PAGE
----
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Resolving the Botryosphaeria ribis-B. parva species complex : a molecular and phenotypic investigation

Sakalidis, Monique (2004) Resolving the Botryosphaeria ribis-B. parva species complex : a molecular and phenotypic investigation. Honours thesis, Murdoch University.

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Botryosphaeria spp. have been found around the world on numerous hosts. Recent work has indicated
that Botryosphaeria ribis and B. parva may not be distinct species but rather represent the extremes in a
complex. It has been difficult to separate these species based on phenotypic, molecular or niche
associations. fu this thesis, a selection of isolates, representing the diversity in the whole group, were
chosen from a larger subset. This thesis sought to uncover the true status of B. ribis-B. parva. Four
possible scenarios were hypothesized:

a) they were never two distinct species and are instead one species

b) they are a species complex in the process of speciation

c) they were two distinct species that have never developed reproductive isolation mechanisms and
when brought back into contact with each other hybridized and formed a species complex

d) There are many species

Multiple gene genealogies using five gene regions, ITS, EF, CHS, RPB2 and ACT, were investigated. The topology of each generated from each individual gene region reflected a different phylogenetic relationship between isolates in the B. ribis-B. parva complex. The trees were incongruent and could not be combined. This inability to combine the data sets indicated recombination amongst isolates from these two "species". Isolates were classified as either B. parva, B. ribis or "other", depending on whether they grouped with the type specimens of each "species" or not. Based on this there were isolates that consistently grouped with types of B. parva and B. ribis and there were isolates contained a combination of characters from both B. parva sensu stricto and B. ribis sensu stricto. The reticulate nature of each tree topology indicated recombination amongst isolates, lending weight to the scenario hypothesising one species.

SSR data was used to help support the conclusions drawn from the multiple gene genealogies and to try and identify possible gene flow and assess level of genetic diversity amongst isolates. Eight SSR markers that had previously been developed for B.parva were used Distance analysis indicated no association with host or geographic location. The data indicated limited gene differentiation amongst isolates from the Australasian region suggestion the movement throughout the region on eucalypts. Whilst there was evidence of gene flow between South Africa and Australasia, the highest diversity and most unique alleles were found in South Africa from a group of isolates collected from a native Syzygium species. Perhaps this could be the origin of B. parva. The IA values indicated clonality despite high genotypic diversity (73 different genotypes out of 100 isolates). The SSR data did not support the maintenance of two distinct species of B. rib is and B. parva.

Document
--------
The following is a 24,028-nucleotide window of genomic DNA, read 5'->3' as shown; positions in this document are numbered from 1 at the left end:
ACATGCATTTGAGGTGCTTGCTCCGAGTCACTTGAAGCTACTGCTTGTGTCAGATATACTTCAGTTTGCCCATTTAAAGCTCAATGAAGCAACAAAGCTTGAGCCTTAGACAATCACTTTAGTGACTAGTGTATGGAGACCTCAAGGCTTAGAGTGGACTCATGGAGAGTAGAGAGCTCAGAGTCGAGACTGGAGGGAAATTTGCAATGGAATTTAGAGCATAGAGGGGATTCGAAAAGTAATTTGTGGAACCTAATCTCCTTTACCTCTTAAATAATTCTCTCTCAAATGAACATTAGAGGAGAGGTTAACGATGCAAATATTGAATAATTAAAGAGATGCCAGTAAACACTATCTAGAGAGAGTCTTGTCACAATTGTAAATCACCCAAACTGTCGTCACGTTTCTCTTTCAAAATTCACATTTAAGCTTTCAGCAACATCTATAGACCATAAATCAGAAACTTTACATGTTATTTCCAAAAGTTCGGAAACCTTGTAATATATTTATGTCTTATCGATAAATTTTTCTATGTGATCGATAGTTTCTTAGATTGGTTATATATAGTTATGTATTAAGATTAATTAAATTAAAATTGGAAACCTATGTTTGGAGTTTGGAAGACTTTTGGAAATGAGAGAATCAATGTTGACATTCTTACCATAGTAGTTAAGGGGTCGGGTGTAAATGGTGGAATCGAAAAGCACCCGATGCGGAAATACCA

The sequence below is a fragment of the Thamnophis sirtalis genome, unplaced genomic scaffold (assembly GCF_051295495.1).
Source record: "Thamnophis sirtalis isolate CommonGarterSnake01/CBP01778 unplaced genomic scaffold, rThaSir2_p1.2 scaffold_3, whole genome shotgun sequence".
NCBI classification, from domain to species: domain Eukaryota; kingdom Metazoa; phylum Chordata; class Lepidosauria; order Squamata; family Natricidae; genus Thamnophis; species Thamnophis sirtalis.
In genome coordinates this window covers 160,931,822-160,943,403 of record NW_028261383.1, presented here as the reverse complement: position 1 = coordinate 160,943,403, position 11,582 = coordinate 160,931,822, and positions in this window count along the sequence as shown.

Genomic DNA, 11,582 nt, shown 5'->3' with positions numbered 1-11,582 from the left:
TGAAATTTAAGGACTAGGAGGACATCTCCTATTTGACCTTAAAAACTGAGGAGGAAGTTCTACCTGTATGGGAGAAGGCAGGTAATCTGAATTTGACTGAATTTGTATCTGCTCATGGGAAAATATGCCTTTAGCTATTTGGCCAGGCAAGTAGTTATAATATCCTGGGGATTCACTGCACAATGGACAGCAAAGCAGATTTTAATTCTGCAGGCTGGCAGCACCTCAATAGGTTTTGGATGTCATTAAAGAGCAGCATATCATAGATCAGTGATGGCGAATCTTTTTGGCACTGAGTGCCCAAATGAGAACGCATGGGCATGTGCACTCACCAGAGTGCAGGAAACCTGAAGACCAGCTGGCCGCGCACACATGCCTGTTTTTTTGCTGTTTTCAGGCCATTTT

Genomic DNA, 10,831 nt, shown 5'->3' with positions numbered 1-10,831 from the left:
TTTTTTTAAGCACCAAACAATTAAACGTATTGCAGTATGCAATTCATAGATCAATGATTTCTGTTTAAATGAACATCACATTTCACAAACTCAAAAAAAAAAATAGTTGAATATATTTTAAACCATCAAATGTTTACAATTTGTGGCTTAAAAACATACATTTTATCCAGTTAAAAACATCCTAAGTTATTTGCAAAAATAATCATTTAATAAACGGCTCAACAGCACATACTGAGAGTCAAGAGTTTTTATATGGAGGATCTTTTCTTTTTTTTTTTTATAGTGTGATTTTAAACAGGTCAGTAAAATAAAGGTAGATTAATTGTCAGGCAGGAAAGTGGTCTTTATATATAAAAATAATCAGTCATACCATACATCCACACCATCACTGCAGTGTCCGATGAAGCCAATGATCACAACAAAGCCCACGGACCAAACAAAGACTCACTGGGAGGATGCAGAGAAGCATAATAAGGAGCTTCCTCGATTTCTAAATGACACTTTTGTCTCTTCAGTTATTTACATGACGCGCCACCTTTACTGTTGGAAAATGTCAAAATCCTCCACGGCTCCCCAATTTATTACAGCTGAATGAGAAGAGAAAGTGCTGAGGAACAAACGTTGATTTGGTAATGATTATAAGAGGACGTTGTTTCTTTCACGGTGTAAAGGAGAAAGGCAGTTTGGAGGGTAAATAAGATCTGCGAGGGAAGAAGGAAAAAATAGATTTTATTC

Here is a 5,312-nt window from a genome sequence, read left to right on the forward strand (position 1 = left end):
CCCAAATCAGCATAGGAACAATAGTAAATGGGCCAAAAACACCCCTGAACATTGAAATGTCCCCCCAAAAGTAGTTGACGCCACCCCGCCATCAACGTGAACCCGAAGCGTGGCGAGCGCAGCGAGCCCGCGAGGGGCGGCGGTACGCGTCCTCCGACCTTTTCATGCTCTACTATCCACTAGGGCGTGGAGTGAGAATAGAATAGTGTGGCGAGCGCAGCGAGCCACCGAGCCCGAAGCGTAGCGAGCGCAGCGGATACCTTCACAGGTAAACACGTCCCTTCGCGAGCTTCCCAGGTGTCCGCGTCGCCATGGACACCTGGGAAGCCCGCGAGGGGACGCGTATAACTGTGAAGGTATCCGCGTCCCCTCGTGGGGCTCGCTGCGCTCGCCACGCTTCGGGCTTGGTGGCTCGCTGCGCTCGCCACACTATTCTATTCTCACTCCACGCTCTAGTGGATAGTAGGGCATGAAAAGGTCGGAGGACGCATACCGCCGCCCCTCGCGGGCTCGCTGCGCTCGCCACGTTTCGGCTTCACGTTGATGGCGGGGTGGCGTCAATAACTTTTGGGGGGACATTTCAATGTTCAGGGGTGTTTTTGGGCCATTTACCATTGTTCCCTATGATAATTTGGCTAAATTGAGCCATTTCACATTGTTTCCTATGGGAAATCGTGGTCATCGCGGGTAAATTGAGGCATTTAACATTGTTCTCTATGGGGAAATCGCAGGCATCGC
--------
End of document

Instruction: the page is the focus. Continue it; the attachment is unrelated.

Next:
Pathogenicity tests showed no significant differences between isolates previously identified as B. parva sensu stricto and B. ribis sensu stricto, one group of isolates did show a significant reduction in pathogenicity but no correlation between host or geographical region could be made to support this. Both hyaline, fusoid (Fusicoccum) and pigmented, irregular (formerly Dichomera) spore types were found amongst isolates in this group however, there were no differences between isolates of the types of B. parva and B. ribis. The appearance of Dichomera spore type is very interesting and further investigations of Dichomera-like spores in the genus Botryosphaeria should be undertaken. Phenotypic evidence does not support the maintenance of two distinct species, nor does it provide any evidence of hybridisation.

There are no significant, consistent morphological differences, multiple gene genealogies generate reticulate incongruent phylogenies (indicating recombination) and SSR data indicates substantial gene flow and shared alleles. Under the Morphological Species Concept, the Biological Species Concept and the Phylogenetic Species Concepts the separation of two distinct species is not supported. Therefore the results of this thesis indicates that B. parva should be synonymized into B. ribis (B. ribis was
described before B. parva).

Publication Type: Thesis (Honours)
Murdoch Affiliation: School of Biological Sciences and Biotechnology
Notes: A digital copy of this thesis is not available. Your library can request a copy from Murdoch University Library via Document Delivery. A fee applies to this service.
Supervisor: Hardy, Giles and Burgess, Treena
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